Today’s Sagas of Shred post is a bit more somber than the usual tongue-in-cheek commentary on Eighties surf advertising. But hopefully this post can be a modest tribute to one of the most influential people in the entire history of board sports. It’s the first post on the blog that doesn’t have to do with surfing, and for good reason: Jake Burton Carpenter was and remains an absolute legend. The Burton Snowboards ad you see here originally ran in the December 1988 issue of Surfer Magazine (Vol 29, No 12). The predecessor to the snowboard was actually named The Snurfer, in a nod to the sport’s surfing roots. Later on, Burton Snowboards would go on to purchase Channel Islands Surfboards.
I don’t snowboard myself, but I have long admired the Burton Snowboards brand. As a teenager I was simply a fan of the annual Burton catalog, which was always well-produced, even if you didn’t know the first thing about snowboarding (and they had great gear, too.) The older I got, though, the more I grew to appreciate Burton’s unique career path. He invented the brand in a barn in Vermont in 1977 and grew it into one of the most influential outdoors labels of all time. Later on, I was blown away when Burton, still serving as Burton CEO, made the decision to spend most of a year traveling the world with his family and snowboarding. If there’s a better example of someone making a career out of their passion, I have yet to see it.
Rest in Peace Jake Burton. Thanks for setting an example of how to live life without ever losing the stoke.
Greetings, Shredderz! I’m delighted to be back this evening with a fresh scan of an Eighties surf ad. This, of course, is the latest entry in the Sagas of Shred series. I don’t have a lot to say about this particular ad, other than my love for Eighties surf nostalgia is as strong as ever. This O’Neill ad, which originally ran in the September 1988 issue of Surfer Magazine (Vol 29, No 9), features Chris Frohoff, who I understand is now a surfboard shaper. I get an endless amount of amusement from the less serious aspects of Eighties surf ads — like the “Wave Cult” tagline seen here — but I dig the graphic design that’s happening here. The ad features the work of not one but two great surf photographers. Jeff Divine took the surfing photos, and Aaron Chang shot the portraits of Frohoff. And finally, if you look closely, you’ll see Fro is shredding on a cool looking Rusty stick with a nice gradient airbrush at both ends.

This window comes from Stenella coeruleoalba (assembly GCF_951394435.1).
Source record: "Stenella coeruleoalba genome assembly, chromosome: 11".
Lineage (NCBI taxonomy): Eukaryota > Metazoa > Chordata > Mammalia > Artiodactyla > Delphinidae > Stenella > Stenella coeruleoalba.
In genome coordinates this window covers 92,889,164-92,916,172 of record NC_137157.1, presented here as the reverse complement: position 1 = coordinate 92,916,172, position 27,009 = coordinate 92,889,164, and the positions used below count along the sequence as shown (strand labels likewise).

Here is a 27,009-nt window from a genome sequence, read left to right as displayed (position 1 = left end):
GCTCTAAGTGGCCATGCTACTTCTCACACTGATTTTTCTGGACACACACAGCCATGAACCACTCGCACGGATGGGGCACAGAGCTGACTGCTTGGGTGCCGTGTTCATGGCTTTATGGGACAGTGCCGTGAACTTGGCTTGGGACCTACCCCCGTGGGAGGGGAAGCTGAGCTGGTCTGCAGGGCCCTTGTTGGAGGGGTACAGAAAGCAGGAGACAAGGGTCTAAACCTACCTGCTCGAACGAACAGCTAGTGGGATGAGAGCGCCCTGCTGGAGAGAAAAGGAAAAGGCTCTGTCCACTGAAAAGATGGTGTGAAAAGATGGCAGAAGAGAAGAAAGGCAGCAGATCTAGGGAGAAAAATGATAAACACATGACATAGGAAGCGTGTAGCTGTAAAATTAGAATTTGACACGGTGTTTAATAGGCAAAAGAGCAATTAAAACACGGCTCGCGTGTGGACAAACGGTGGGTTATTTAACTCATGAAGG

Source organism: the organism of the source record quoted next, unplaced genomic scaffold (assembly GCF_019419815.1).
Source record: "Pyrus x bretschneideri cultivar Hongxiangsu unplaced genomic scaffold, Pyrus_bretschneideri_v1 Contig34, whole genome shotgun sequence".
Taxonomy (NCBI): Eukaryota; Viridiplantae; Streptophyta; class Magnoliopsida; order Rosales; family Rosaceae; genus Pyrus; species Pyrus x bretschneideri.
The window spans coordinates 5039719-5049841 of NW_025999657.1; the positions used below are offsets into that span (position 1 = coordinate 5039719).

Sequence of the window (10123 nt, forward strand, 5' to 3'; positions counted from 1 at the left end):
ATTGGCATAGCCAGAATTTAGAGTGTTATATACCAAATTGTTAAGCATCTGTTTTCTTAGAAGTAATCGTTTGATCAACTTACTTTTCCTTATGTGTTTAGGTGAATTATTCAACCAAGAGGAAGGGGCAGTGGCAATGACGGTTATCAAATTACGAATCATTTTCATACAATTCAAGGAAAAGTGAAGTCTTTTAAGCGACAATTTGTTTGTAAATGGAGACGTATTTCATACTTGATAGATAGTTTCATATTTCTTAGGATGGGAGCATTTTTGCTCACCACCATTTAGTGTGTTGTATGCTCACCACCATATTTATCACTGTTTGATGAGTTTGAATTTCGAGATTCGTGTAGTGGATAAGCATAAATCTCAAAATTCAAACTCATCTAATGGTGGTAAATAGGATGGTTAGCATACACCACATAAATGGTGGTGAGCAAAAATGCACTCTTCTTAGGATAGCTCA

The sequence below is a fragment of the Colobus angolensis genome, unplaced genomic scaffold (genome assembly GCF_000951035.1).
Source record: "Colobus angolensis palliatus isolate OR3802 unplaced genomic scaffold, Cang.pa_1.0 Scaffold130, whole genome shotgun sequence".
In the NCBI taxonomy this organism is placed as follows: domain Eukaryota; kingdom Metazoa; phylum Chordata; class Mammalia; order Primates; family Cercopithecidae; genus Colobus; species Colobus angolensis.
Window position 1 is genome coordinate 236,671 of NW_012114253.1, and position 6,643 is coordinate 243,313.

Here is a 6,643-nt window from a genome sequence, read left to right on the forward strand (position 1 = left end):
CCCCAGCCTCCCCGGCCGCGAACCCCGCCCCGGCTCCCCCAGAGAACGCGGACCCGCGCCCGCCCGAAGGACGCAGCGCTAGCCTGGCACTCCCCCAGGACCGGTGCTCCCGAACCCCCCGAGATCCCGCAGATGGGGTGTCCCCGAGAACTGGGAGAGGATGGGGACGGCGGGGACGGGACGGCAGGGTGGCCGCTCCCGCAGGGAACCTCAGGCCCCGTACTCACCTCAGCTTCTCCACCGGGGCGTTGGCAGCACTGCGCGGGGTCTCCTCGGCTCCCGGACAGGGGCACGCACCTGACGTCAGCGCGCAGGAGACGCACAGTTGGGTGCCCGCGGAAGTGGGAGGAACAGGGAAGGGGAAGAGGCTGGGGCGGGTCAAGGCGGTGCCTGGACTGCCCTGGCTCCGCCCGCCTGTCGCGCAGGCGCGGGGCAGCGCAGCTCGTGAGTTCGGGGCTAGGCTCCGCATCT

Thanks for checking in and we hope to have you back next Thursday for more Sagas of Shred!
Greetings, Shredderz! I’m on the road this week, which means no fresh vintage surf ad scans for today’s Sagas of Shred entry. The good news, though, is that we’re borrowing an ad originally posted by the cool kids at Saturdays NYC. If surf nostalgia has a more classic combination than Danny Kwock, Quiksilver and the Echo Beach heydays of the Eighties, I have yet to see it. The ad you see here features a young Kwock absolutely stylin’. I nabbed this photo from an excellent interview with Kwock on the Saturdays NYC website. Sadly, I think Saturdays has discontinued their short-lived but awesome magazine project. If you can dig up a hard copy of the magazines they printed it’s definitely worth it — they are beautiful printed pieces, and mine are carefully stashed away for safekeeping.
And just in case you thought Danny Kwock was a one-tricky pony, here’s proof that he does black tie every bit as well as more casual ensembles. I found the shot of Kwock posing alongside a killer Wave Tools stick on this completed vintage surfboard auction listing. Not sure who the photographer is — if you have any info please do let me know.
Thanks for reading and we’ll be back next Thursday with more Sagas of Shred!
Greetings, Shredderz! It’s Thursday evening, which means it’s time for a fresh scan of a vintage surf ad. The latest Sagas of Shred entry features Button in an ad for Local Motion Surfboards. The ad originally ran in the October 1983 issue of Surfer Magazine (Vol 24, No 10). I featured a different Buttons / Local Motion campaign almost two months ago, which you can check out here.